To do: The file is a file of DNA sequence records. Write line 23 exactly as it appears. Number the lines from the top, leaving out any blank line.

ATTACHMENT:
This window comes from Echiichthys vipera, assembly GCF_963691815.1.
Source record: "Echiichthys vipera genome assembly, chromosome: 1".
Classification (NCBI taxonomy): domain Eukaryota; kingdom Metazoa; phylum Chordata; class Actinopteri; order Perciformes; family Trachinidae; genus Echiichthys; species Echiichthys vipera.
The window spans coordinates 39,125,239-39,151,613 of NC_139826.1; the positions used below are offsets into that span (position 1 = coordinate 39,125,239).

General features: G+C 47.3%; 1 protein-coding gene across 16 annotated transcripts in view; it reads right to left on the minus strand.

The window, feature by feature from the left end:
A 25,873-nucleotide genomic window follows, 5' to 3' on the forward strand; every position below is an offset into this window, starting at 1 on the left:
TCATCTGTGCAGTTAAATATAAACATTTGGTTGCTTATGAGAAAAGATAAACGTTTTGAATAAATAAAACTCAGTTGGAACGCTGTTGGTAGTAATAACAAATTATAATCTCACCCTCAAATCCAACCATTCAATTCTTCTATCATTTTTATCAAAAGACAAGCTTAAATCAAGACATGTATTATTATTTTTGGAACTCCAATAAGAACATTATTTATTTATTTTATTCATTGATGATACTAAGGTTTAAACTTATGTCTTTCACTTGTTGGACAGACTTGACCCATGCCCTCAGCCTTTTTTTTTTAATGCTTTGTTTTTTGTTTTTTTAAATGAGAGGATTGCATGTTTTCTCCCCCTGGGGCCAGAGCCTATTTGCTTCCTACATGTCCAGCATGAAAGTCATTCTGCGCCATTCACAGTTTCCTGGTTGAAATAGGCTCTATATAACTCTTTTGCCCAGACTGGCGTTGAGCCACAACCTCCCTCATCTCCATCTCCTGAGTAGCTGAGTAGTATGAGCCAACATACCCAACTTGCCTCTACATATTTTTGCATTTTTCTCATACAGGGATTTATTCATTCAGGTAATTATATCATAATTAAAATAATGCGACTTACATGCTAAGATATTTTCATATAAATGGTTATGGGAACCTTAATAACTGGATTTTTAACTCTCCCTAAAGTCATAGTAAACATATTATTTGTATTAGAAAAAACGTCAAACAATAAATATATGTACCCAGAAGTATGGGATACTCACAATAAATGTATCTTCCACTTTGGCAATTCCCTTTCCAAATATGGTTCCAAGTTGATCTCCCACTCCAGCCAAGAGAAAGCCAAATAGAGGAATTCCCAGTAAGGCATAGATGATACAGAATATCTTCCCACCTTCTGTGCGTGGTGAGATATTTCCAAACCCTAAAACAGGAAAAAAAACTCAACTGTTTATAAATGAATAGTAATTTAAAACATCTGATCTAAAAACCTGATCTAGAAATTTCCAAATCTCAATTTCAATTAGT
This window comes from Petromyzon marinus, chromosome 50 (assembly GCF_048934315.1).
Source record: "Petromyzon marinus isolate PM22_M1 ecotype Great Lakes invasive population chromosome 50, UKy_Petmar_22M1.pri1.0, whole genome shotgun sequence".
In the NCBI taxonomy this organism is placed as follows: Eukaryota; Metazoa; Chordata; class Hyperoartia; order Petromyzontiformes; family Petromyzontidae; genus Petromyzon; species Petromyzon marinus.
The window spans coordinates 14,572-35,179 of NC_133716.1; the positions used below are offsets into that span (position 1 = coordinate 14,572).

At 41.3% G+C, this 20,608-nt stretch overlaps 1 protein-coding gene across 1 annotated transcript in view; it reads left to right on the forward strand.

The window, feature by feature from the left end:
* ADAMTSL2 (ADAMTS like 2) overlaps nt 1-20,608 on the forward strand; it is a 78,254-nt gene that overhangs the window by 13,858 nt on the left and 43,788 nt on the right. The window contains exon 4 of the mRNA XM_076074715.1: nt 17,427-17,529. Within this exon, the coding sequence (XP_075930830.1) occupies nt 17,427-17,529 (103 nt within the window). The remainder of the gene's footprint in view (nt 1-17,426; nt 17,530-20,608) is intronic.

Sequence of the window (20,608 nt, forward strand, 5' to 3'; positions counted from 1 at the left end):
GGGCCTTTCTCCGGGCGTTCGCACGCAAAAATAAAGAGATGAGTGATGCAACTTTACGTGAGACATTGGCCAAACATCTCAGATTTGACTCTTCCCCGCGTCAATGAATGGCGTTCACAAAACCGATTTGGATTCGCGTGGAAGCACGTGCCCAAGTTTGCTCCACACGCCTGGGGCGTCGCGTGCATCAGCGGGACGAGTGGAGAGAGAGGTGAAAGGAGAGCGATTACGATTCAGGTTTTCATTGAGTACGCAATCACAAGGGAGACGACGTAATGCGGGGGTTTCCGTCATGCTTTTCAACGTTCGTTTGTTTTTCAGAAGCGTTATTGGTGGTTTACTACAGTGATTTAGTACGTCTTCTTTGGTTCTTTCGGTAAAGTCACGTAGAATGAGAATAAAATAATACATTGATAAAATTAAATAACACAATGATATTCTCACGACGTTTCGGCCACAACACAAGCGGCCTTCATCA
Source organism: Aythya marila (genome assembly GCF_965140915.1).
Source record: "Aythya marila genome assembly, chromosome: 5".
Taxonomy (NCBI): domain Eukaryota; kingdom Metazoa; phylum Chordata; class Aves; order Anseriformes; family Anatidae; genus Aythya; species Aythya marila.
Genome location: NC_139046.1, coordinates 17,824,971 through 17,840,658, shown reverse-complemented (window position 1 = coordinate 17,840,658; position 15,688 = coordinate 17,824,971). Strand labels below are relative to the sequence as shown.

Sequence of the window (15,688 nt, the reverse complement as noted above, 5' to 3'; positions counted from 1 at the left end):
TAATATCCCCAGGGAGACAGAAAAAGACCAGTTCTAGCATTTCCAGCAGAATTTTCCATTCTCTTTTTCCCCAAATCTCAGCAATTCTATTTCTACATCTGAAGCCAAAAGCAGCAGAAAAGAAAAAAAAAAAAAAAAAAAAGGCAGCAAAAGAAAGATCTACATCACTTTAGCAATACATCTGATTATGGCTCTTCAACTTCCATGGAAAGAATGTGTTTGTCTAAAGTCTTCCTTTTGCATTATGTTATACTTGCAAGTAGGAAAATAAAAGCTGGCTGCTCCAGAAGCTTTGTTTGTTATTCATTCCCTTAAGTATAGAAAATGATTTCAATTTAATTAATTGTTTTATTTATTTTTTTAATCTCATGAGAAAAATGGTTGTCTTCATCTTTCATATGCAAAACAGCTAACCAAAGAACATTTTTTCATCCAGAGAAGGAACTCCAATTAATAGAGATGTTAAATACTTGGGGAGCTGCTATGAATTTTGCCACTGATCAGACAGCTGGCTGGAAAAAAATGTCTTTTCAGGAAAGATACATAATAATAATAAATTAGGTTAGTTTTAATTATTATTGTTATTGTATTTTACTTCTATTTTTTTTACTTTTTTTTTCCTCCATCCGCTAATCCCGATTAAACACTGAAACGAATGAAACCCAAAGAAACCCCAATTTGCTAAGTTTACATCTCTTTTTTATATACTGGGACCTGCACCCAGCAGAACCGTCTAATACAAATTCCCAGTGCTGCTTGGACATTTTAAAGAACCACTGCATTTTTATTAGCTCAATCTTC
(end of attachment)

TAATATCCCCAGGGAGACAGAAAAAGACCAGTTCTAGCATTTCCAGCAGAATTTTCCATTCTCTTTTTCCCCAAATCTCAGCAATTCTATTTCTACATCTGAAGCCAAAAGCAGCAGAAAAGAAAAAAAAAAAAAAAAAAAAGGCAGCAAAAGAAAGATCTACATCACTTTAGCAATACATCTGATTATGGCTCTTCAACTTCCATGGAAAGAATGTGTTTGTCTAAAGTCTTCCTTTTGCATTATGTTATACTTGCAAGTAGGAAAATAAAAGCTGGCTGCTCCAGAAGCTTTGTTTGTTATTCATTCCCTTAAGTATAGAAAATGATTTCAATTTAATTAATTGTTTTATTTATTTTTTTAATCTCATGAGAAAAATGGTTGTCTTCATCTTTCATATGCAAAACAGCTAACCAAAGAACATTTTTTCATCCAGAGAAGGAACTCCAATTAATAGAGATGTTAAATACTTGGGGAGCTGCTATGAATTTTGCCACTGATCAGACAGCTGGCTGGAAAAAAATGTCTTTTCAGGAAAGATACATAATAATAATAAATTAGGTTAGTTTTAATTATTATTGTTATTGTATTTTACTTCTATTTTTTTTACTTTTTTTTTCCTCCATCCGCTAATCCCGATTAAACACTGAAACGAATGAAACCCAAAGAAACCCCAATTTGCTAAGTTTACATCTCTTTTTTATATACTGGGACCTGCACCCAGCAGAACCGTCTAATACAAATTCCCAGTGCTGCTTGGACATTTTAAAGAACCACTGCATTTTTATTAGCTCAATCTTC